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Facing South

Skeletoid Academics?

Dartmouth College was the beginning of many things in my life. One of the most influential was the Reserve Room on the ground floor of Dartmouth’s Baker Library. On three sides was a magnificent sequence of frescoes by José Clemente Orozco (1883-1949) which began with the invasion of Mexico by the Conquistadores and ended up with the mess that Mexico was in during the 1930s. One of the most shocking images was the one above of the skeletoid academics giving birth to a baby skeleton.

These frescoes influenced me so much that I would study or even just hang out in the Reserve Room just to imbibe the atmosphere of Orozco’s powerful political murals. It was no accident that the first vacation I took on my own, nine years after my graduation, was a visit to Mayan ruins in Yucatán. Over the next seventeen years, I was to go to Mexico eight times, spending as much as a month on each visit.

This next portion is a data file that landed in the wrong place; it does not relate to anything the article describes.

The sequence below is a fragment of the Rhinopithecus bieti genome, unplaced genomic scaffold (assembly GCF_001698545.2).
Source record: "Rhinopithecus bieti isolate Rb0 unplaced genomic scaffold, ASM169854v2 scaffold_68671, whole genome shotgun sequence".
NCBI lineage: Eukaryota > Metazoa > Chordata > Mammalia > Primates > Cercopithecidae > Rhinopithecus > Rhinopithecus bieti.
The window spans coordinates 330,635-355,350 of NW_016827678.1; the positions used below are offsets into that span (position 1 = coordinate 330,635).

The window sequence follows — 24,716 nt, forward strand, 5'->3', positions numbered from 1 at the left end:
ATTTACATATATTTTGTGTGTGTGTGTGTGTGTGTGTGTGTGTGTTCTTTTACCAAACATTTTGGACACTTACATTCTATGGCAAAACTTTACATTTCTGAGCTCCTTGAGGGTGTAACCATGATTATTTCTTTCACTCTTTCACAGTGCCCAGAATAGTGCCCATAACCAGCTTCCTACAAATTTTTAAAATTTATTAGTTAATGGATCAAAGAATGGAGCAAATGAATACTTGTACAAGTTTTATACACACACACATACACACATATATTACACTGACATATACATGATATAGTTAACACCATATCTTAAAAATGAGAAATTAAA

José Clemente Orozco

During those visits, my eyes turned further south. I would have loved to go from Yucatán to Belize and on to the Mayan ruins at Tikal in the Petén region of Guatemala. At that time, however, the man in charge was Efraín Ríos Montt, a murderous dog who was responsible for the massacre, rape, and torture of thousands of indigenous people; and the U.S. State Department did not recommend that Americans vacation in Guatemala during his presidency.

Around then, Paul Theroux published The Old Patagonian Express (1979), about taking trains from Boston as far south in the Americas as one could go. I vowed that I would eventually make it to South America, and I did. Since 2006, I visited Argentina (three times!), Uruguay, Chile, Peru, and Ecuador. An despite Mexico’s continuing problem with narcotraficantes, I would not mind going to Yucatán and Chiapas again.

 

 

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